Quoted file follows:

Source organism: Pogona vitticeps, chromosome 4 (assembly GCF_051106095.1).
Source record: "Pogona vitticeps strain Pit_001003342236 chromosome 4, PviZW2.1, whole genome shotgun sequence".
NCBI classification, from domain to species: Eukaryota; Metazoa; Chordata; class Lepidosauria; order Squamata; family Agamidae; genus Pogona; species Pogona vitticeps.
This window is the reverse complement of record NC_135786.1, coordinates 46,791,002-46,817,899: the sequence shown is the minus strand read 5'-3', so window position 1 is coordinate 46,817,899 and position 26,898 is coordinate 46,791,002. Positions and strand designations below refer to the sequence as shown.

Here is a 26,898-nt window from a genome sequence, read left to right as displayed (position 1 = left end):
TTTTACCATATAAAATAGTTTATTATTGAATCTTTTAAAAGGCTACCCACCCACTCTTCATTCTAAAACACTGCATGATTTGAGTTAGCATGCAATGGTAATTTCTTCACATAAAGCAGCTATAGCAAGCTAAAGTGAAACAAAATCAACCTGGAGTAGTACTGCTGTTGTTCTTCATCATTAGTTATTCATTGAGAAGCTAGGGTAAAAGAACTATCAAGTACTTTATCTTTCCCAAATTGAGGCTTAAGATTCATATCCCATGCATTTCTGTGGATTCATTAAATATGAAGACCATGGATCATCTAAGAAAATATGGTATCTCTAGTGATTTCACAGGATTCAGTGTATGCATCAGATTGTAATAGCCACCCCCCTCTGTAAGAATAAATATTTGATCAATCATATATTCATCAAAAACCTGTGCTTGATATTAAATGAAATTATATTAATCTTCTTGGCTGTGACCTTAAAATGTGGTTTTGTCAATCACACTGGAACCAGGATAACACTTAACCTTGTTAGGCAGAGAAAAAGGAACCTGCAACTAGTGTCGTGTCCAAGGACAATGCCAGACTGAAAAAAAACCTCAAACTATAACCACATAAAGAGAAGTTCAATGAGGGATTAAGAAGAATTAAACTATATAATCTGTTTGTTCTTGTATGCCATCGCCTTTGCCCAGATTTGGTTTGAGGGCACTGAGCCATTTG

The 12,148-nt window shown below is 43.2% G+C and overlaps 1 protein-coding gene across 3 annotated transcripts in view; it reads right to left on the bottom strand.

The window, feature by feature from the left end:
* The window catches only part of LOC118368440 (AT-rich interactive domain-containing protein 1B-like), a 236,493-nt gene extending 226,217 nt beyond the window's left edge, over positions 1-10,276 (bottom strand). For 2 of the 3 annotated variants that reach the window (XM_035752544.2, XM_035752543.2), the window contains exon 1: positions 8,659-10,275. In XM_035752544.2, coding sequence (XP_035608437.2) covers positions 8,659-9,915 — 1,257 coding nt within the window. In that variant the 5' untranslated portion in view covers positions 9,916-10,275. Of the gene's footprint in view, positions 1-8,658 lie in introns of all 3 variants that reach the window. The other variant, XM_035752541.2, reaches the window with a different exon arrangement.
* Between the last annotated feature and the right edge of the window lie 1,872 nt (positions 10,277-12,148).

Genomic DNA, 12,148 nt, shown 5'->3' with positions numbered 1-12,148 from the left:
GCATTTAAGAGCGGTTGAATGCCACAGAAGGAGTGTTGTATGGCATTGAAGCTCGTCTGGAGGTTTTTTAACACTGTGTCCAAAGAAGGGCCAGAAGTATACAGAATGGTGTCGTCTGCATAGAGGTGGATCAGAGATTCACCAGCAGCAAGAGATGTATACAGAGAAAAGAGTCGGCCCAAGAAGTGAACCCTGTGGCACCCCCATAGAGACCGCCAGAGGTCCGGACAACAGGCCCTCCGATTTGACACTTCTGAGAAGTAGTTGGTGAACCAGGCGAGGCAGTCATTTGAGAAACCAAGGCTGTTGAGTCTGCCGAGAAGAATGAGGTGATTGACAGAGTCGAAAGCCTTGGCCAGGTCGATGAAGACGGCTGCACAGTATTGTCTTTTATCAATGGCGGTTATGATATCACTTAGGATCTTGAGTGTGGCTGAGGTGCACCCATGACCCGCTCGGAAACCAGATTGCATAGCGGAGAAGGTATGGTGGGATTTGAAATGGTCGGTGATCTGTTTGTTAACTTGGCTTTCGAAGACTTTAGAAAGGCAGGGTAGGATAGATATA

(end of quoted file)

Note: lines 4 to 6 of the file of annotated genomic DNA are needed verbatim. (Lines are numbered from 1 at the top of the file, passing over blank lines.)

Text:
This window is the reverse complement of record NC_135786.1, coordinates 46,791,002-46,817,899: the sequence shown is the minus strand read 5'-3', so window position 1 is coordinate 46,817,899 and position 26,898 is coordinate 46,791,002. Positions and strand designations below refer to the sequence as shown.

Here is a 26,898-nt window from a genome sequence, read left to right as displayed (position 1 = left end):
TTTTACCATATAAAATAGTTTATTATTGAATCTTTTAAAAGGCTACCCACCCACTCTTCATTCTAAAACACTGCATGATTTGAGTTAGCATGCAATGGTAATTTCTTCACATAAAGCAGCTATAGCAAGCTAAAGTGAAACAAAATCAACCTGGAGTAGTACTGCTGTTGTTCTTCATCATTAGTTATTCATTGAGAAGCTAGGGTAAAAGAACTATCAAGTACTTTATCTTTCCCAAATTGAGGCTTAAGATTCATATCCCATGCATTTCTGTGGATTCATTAAATATGAAGACCATGGATCATCTAAGAAAATATGGTATCTCTAGTGATTTCACAGGATTCAGTGTATGCATCAGATTGTAATAGCCACCCCCCTCTGTAAGAATAAATATTTGATCAATCATATATTCATCAAAAACCTGTGCTTGATATTAAATGAAATTATATTAATCTTCTTGGCTGTGACCTTAAAATGTGGTTTTGTCAATCACACTGGAACCAGGATAACACTTAACCTTGTTAGGCAGAGAAAAAGGAACCTGCAACTAGTGTCGTGTCCAAGGACAATGCCAGACTGAAAAAAAACCTCAAACTATAACCACATAAAGAGAAGTTCAATGAGGGATTAAGAAGAATTAAACTATATAATCTGTTTGTTCTTGTATGCCATCGCCTTTGCCCAGATTTGGTTTGAGGGCACTGAGCCATTTG